Published online Apr Find articles by Monica Coll. Find articles by Antonio Oliva. Find articles by Simone Grassi. Author information Article notes Copyright and License information Disclaimer. Received Jan 21; Accepted Apr Abstract Epilepsy is a common neurological disorder associated with increased morbidity and mortality. Introduction Epilepsy is a common neurological disorder of the central nervous system characterized by recurrent seizures with or without convulsions [ 1 ]. Classification Definition Definite sudden unexpected death in epilepsy SUDEP Sudden, unexpected, witnessed or unwitnessed, non-traumatic, and non-drowning death that occurs in benign circumstances in an individual with epilepsy, with or without evidence for a seizure, and excludes documented status epilepticus, in which post-mortem examination does not reveal a cause of death.
Definite SUDEP plus Death satisfying criteria for definite SUDEP, if a concomitant condition other than epilepsy is identified before or after death, if the death might have been due to the combined effect of both conditions, and if autopsy or direct observations or recording of the terminal event did not prove the concomitant condition to be the cause of death. Unclassified Incomplete information available; impossible to classify. Open in a separate window. Epidemiology The current incidence of SUDEP remains undetermined, mainly because SUDEP and epilepsy are frequently underreported as possible or certain causes of death by clinicians and medical examiners [ 11 ].
Sudden Unexpected Death in Epilepsy SUDEP Pathophysiology Recent studies have extensively investigated the pathophysiology of SUDEP in different groups, proposing four main mechanisms for SUDEP: cardiac dysfunction, respiratory dysfunction, brainstem arousal system dysfunction, and dysregulation in the neurotransmitter and neuromodulator system [ 28 ].
Future Directions Although considerable progress has been made in SUDEP in recent years, there is much work to be done on the genetic diagnosis of this condition. Conclusions SUDEP is the main cause of epilepsy-related premature mortality, especially in younger populations. Author Contributions Conception: M. Conflicts of Interest The authors declare no conflict of interest.
References 1. Suruchi V. Epilepsy-a comprehensive review. Fazel S. Premature mortality in epilepsy and the role of psychiatric comorbidity: A total population study. Berg A. Mortality risks in new-onset childhood epilepsy. Appleton R. Sudden, unexpected death in epilepsy in children. Nashef L. Unifying the definitions of sudden unexpected death in epilepsy.
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Annegers J. United States perspective on definitions and classifications. Sudden unexpected death in epilepsy: Terminology and definitions. Devinsky O. Lamberts R. Sudden unexpected death in epilepsy: People with nocturnal seizures may be at highest risk.
Purnell B. Flannery R. Sudden unexpected death in epilepsy: Epidemiology, mechanisms, and prevention. Lancet Neurol. Shankar R. Epileptic Disord. Epilepsy J. Dlouhy B. Sudden unexpected death in epilepsy: Basic mechanisms and clinical implications for prevention. Holst A. Epilepsy and risk of death and sudden unexpected death in the young: A nationwide study.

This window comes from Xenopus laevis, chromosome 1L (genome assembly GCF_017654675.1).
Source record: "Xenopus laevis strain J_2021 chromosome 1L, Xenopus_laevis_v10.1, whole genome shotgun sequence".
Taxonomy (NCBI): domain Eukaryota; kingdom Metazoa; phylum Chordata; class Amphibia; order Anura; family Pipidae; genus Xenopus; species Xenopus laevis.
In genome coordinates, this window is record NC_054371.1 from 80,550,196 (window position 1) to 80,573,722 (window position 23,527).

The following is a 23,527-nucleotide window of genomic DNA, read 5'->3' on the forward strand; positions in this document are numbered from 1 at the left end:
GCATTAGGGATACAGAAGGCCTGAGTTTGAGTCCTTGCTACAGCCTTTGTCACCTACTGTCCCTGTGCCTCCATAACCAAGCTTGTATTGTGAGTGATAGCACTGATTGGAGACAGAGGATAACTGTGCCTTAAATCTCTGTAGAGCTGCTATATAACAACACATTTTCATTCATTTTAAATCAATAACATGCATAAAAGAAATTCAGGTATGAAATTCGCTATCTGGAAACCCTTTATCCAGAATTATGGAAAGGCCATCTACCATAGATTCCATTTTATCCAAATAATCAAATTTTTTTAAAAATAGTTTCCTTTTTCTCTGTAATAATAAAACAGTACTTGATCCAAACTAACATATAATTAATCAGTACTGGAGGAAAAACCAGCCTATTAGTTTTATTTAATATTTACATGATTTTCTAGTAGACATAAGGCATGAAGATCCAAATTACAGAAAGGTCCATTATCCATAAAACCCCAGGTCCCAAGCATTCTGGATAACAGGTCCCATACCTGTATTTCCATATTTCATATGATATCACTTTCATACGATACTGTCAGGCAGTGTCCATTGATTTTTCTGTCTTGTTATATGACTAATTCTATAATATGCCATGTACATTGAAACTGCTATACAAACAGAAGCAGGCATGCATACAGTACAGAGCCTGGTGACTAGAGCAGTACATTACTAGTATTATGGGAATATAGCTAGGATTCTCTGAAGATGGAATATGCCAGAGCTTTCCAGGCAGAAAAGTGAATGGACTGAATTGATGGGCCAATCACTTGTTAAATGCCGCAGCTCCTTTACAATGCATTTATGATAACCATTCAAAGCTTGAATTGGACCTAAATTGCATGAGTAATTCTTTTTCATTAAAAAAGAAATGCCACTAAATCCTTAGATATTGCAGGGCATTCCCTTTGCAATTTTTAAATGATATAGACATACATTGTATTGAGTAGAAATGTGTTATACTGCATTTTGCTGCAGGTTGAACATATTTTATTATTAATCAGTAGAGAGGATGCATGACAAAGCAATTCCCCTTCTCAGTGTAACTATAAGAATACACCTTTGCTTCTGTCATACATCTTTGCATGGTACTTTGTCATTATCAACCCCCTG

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Even people with well-controlled epilepsy may be at risk for sudden death
Leu C. Manolis T.
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Sudden unexpected death in epilepsy: The neuro-cardio-respiratory connection. Bagnall R. Exome sequencing-based molecular autopsy of formalin-fixed paraffin-embedded tissue after sudden death. Langan Y.
Unravelling the mysteries of sudden unexpected death in epilepsy.
Tomson T. Sudden unexpected death in epilepsy: A review of incidence and risk factors. Ryvlin P. DeGiorgio C. Sudden unexpected death in epilepsy: Risk factors, biomarkers, and prevention. Acta Neurol. Hesdorffer D. ILAE epidemiology commission report: Introduction to the supplement. Nilsson L. Risk factors for sudden unexpected death in epilepsy: A case-control study.
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Death satisfying criteria for definite SUDEP, if a concomitant condition other than epilepsy is identified before or after death, if the death might have been due to the combined effect of both conditions, and if autopsy or direct observations or recording of the terminal event did not prove the concomitant condition to be the cause of death. These findings concerning hazards associated with high drug concentrations were limited to CBZ, and no similar associations were evident for PHT. TDM not only provides a more accurate measure of drug exposure in terms of AED plasma concentrations, but data on the use of TDM may also reflect the physician's strategy for monitoring and managing AED therapy.
It was the objective of the present study to investigate both these aspects of treatment with AEDs based on the information that could be obtained from routine use of TDM in our case—control study. Regular controls including TDM may be one way to improve the control of drug therapy and thus enhance compliance The plasma concentration at the last TDM was considered the most relevant measure of drug exposure.